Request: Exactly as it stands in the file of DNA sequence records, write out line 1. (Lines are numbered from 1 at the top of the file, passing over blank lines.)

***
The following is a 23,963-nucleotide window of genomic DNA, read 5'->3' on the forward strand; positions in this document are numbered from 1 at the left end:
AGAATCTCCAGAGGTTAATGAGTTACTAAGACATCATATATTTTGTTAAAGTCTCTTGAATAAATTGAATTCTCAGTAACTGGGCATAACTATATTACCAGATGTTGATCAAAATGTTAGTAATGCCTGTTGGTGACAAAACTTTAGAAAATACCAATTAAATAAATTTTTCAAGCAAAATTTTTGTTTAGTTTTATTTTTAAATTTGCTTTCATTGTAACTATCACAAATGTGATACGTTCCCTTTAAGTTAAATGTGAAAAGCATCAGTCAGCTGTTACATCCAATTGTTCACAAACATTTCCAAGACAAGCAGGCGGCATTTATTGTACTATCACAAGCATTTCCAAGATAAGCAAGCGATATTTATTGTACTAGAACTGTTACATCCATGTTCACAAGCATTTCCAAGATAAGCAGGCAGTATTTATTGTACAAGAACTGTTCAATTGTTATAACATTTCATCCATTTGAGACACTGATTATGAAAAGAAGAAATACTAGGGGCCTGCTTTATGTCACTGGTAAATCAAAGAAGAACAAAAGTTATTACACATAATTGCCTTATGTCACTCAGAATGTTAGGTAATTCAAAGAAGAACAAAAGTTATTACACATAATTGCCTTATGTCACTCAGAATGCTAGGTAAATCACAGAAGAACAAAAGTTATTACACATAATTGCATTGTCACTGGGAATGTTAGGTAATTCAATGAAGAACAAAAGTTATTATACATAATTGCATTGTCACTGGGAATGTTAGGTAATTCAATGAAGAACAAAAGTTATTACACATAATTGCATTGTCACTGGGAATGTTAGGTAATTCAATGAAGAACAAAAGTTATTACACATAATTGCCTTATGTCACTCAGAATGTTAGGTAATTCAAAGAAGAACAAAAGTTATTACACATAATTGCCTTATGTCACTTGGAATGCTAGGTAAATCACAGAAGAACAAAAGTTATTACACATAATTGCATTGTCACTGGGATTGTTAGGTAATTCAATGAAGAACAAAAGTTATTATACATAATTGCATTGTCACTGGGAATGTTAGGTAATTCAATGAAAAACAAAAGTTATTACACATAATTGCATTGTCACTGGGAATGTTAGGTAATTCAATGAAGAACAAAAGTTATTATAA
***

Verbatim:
The following is a 23,963-nucleotide window of genomic DNA, read 5'->3' on the forward strand; positions in this document are numbered from 1 at the left end: